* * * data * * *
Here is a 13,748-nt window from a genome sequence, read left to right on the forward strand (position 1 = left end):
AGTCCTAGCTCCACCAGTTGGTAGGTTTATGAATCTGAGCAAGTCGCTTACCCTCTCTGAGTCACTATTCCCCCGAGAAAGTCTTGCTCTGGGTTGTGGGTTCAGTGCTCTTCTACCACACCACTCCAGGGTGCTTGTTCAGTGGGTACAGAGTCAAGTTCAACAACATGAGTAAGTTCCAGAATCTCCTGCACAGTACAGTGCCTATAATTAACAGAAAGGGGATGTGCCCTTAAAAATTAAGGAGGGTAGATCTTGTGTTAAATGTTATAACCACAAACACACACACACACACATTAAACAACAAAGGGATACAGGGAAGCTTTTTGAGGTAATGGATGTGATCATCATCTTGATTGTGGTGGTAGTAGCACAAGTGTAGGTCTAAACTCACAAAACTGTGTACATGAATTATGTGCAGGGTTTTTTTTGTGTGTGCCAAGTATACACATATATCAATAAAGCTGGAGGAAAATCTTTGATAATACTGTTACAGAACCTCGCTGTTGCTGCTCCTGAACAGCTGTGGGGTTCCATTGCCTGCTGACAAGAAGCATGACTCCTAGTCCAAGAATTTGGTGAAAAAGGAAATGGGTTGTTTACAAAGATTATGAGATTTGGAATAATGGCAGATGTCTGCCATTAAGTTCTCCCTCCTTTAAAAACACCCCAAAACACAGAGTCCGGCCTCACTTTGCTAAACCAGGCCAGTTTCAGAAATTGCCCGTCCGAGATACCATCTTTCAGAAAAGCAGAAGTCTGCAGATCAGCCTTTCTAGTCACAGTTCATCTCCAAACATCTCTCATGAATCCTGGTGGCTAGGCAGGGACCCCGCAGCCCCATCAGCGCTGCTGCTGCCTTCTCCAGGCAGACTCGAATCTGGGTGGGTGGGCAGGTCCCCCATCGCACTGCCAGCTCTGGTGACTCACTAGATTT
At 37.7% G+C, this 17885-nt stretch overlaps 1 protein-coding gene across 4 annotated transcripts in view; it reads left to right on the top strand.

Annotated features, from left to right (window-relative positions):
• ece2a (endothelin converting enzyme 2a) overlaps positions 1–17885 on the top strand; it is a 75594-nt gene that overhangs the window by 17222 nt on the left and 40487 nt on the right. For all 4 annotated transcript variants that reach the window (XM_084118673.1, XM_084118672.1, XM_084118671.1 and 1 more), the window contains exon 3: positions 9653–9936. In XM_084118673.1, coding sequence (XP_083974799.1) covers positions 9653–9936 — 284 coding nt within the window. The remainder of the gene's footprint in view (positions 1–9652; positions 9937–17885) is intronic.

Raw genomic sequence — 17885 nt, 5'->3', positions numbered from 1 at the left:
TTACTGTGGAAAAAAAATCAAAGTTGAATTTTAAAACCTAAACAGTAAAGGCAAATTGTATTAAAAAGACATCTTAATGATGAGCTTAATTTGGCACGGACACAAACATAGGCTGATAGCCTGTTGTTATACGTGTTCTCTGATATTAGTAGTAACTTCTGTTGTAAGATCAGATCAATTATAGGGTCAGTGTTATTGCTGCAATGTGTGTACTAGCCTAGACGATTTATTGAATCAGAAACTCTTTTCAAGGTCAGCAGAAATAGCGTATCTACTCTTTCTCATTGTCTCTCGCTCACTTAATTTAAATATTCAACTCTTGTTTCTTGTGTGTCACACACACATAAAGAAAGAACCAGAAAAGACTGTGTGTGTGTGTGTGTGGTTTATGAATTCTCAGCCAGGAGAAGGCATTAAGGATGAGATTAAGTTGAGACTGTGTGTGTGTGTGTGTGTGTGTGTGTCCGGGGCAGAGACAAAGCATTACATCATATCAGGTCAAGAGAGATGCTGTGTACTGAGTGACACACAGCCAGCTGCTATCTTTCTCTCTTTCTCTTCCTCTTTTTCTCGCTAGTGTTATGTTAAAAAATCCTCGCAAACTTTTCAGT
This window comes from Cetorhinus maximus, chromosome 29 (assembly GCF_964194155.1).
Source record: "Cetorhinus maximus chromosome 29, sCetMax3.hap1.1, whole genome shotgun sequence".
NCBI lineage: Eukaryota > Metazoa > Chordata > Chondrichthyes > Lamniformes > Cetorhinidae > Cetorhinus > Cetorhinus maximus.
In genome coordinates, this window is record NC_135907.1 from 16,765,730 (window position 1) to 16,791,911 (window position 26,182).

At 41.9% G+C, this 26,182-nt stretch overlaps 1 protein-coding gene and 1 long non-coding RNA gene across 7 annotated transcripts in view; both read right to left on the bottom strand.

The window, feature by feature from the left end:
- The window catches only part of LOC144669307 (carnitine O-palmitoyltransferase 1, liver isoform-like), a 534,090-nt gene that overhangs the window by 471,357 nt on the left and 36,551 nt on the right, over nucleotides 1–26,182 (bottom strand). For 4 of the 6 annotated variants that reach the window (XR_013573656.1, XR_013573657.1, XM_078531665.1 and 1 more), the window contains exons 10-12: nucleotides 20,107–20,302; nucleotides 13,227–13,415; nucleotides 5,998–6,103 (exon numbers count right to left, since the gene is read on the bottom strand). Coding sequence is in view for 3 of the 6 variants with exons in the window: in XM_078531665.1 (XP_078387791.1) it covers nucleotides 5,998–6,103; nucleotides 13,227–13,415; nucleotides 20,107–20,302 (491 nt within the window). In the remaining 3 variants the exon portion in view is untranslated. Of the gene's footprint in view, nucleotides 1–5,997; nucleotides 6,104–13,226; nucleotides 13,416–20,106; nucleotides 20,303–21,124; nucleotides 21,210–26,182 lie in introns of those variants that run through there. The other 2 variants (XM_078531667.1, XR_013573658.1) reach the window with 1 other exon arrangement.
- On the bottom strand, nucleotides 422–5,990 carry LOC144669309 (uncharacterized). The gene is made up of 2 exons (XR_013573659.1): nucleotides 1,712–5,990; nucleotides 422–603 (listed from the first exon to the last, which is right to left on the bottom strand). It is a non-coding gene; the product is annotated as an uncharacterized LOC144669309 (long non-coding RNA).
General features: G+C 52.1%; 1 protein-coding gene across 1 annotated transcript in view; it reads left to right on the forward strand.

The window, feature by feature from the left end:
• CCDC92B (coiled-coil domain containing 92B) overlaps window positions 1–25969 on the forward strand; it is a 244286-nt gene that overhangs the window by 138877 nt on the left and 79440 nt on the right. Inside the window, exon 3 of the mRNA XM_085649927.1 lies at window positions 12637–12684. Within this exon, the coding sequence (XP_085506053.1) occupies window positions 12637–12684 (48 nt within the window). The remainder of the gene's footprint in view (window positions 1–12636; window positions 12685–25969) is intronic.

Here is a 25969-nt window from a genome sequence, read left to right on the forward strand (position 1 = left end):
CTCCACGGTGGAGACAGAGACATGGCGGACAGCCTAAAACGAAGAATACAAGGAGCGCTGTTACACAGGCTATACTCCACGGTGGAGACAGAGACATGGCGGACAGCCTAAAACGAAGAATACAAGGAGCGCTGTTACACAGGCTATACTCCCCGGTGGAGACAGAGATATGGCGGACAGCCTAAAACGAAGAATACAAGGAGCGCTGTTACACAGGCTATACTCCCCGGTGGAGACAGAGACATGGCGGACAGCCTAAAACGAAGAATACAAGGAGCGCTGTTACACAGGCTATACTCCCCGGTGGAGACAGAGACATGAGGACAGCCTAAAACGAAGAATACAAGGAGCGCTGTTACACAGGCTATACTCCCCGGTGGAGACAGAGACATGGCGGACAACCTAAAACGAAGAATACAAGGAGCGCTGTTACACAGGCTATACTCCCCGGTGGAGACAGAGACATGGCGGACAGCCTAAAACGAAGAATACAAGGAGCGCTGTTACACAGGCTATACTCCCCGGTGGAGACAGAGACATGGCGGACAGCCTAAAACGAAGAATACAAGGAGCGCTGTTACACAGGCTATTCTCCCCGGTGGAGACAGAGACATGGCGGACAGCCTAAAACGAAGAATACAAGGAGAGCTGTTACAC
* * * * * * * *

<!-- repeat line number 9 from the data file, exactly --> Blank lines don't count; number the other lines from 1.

Source record: "Cetorhinus maximus chromosome 29, sCetMax3.hap1.1, whole genome shotgun sequence".